Tod Lindberg

Research Team: 
Biography: 

Tod Lindberg was a research fellow at the Hoover Institution, Stanford University. He writes widely on U.S. foreign policy and national security, as well as on American politics and philosophical topics. His main policy focus in recent years has been on improving international cooperation for the prevention of genocide and mass atrocities.

Lindberg is the author of The Heroic Heart: Greatness Ancient and Modern (Encounter Books, 2015), a philosophical investigation of changing ideas about heroism and its connection to political order and change, and The Political Teachings of Jesus, a philosophical study of Jesus’s Gospel teaching about worldly affairs (HarperCollins, 2007; paperback edition, HarperOne, 2008). He is co-author with Lee Feinstein of Means to an End: U.S. Interest in the International Criminal Court (Brookings Press, 2009). He is the editor of Beyond Paradise and Power: Europe, America and the Future of a Troubled Partnership (Routledge, 2005) and co-editor with Derek Chollet and David Shorr of Bridging the Foreign Policy Divide (Routledge, 2007).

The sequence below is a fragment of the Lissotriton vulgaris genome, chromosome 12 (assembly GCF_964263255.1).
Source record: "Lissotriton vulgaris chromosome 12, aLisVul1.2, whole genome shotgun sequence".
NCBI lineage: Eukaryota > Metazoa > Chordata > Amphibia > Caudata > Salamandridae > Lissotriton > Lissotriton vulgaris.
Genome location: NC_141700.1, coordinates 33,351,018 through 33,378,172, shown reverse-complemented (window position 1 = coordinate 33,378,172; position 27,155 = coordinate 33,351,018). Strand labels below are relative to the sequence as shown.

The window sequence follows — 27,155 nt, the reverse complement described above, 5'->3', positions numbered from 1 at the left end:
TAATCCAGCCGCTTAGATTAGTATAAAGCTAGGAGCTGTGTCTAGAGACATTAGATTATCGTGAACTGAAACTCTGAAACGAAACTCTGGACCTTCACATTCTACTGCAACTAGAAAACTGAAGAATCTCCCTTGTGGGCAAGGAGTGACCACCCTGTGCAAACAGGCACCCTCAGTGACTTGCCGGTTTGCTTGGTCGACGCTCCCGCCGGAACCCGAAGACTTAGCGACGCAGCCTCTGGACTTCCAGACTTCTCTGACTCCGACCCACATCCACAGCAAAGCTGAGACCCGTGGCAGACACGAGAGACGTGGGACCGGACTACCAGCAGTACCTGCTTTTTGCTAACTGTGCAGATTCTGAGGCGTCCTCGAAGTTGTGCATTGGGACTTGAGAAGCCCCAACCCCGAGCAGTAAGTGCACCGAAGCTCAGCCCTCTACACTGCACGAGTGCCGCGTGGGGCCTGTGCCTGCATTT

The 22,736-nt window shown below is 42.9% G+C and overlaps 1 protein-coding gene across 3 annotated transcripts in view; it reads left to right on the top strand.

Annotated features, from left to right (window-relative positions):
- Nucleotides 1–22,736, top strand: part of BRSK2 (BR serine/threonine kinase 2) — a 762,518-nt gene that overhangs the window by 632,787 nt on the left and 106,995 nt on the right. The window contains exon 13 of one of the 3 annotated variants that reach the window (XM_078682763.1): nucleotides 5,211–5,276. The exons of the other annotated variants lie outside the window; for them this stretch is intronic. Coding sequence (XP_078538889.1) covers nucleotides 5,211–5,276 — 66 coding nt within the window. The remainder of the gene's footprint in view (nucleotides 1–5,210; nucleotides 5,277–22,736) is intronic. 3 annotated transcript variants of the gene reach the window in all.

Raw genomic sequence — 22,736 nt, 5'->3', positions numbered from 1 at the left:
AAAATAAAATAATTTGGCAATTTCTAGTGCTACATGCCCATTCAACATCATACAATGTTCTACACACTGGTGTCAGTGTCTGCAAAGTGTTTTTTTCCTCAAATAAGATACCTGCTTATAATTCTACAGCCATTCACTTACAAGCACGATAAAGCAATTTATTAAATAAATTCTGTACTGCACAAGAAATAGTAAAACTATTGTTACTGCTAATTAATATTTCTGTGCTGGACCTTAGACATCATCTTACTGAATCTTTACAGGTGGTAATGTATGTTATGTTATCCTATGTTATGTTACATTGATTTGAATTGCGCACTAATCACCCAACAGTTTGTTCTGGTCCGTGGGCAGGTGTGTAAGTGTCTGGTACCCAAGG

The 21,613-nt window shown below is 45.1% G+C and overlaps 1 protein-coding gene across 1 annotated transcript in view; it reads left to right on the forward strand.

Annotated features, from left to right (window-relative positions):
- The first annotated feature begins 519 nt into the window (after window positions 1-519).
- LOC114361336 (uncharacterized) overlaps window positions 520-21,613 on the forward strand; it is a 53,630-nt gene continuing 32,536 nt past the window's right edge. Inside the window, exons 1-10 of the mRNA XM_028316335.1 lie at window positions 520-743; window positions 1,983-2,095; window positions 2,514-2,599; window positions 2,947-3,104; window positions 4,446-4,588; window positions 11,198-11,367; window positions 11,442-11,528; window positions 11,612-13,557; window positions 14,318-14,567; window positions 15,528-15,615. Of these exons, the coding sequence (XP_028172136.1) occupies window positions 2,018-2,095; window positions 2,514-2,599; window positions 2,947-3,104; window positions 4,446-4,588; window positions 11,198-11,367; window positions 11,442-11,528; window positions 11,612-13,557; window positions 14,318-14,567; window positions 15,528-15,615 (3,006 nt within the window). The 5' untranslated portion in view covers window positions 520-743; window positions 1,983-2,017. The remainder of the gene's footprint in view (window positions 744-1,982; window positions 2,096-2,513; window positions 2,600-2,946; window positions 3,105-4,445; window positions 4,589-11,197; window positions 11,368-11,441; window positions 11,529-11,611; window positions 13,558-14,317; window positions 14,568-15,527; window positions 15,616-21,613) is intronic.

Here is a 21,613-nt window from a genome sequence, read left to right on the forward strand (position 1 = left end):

He is a contributing editor to the Weekly Standard and has written for scholarly and  popular publications from Telos and the Review of Metaphysics to the New York Times, Washington Post, Wall Street Journal and USA Today. He is adjunct associate professor at Georgetown University’s Walsh School of Foreign Service, where he teaches a graduate course on ethics and decision-making in international politics.

From 1999 until 2013, he was editor of Policy Review. Previously, he served in senior editorial positions at the Washington Times and was the founding executive editor of the National Interest and an editor at the Public Interest.